Take the 2-minute tour ×
Server Fault is a question and answer site for professional system and network administrators. It's 100% free, no registration required.

The windows XP sigverif tool is useful for identifying non-signed executables, but does not seem to be amenable to scripting -- is there a command line equivalent?

share|improve this question
add comment

3 Answers 3

up vote 1 down vote accepted

I don't think there is a direct command line equivalent, but there are a couple of things that could get you close.

First, driverquery.exe has an argument/si that will tell you the signed status of the drivers. It also has an argument /fo csv that will dump the output to CSV. The weird part of using this command is that if you use the /si argument, you can't get the full path to the driver file (and if you use the /v option to get the full path, you can't get the signed status.

Second, if you want to go down the PowerShell path, you could use the Get-AuthenicodeSignature cmdlet. This one is weird because you have to pass a driver path into the cmdlet, so you need to build the driver list yourself. You can get that from WMI though, so something like this may suit your needs:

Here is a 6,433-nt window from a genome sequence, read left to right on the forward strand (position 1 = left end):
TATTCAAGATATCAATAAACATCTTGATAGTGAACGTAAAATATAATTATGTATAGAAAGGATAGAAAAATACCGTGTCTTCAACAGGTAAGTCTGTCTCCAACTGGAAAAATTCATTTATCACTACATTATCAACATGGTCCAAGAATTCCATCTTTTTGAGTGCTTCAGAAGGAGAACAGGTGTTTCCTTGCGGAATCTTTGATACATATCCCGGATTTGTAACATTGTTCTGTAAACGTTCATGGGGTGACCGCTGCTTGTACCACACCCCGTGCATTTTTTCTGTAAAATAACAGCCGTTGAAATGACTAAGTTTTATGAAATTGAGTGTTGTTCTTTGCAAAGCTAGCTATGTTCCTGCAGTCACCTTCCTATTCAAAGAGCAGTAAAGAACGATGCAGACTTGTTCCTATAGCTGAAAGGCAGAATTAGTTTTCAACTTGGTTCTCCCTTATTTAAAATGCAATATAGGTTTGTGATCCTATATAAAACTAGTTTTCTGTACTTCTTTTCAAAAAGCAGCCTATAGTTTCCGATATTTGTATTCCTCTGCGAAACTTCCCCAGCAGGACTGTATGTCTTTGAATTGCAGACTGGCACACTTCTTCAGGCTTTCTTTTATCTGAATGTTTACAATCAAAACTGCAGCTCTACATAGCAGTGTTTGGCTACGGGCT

Get-WmiObject -class win32_systemdriver |  foreach-object { get-authenticodesignature $_.pathname }
share|improve this answer
add comment

I've used sysinternals sigcheck.exe:

http://technet.microsoft.com/en-us/sysinternals/bb897441.aspx


Sigcheck v1.66 - File version and signature viewer Copyright (C) 2004-2010 Mark Russinovich Sysinternals - www.sysinternals.com

usage: sigcheck [-a][-h][-i][-e][-n][[-s]|[-v]|[-m]][-q][-r][-u][-c catalog file]

-a Show extended version information

-c Look for signature in the specified catalog file

-e Scan executable images only (regardless of their extension)

-h Show file hashes

-i Show catalog name and image signers

-m Dump manifest

-n Only show file version number

-q Quiet (no banner)

-r Check for certificate revocation

-s Recurse subdirectories

-u Show unsigned files only

-v Csv output


Example output:

c:\windows\system32\acledit.dll:

    Verified:       Signed

    Signing date:   19:07 04/13/2008

    Publisher:      Microsoft Corporation

    Description:    Access Control List Editor

    Product:        Microsoft« Windows« Operating System

    Version:        5.1.2600.0

    File version:   5.1.2600.0 (xpclient.010817-1148)

Rob

share|improve this answer
add comment

I have not tried this myself, but I believe signtool has a command line option to verify signatures.

share|improve this answer
add comment

Your Answer

 
discard

By posting your answer, you agree to the privacy policy and terms of service.

Not the answer you're looking for? Browse other questions tagged or ask your own question.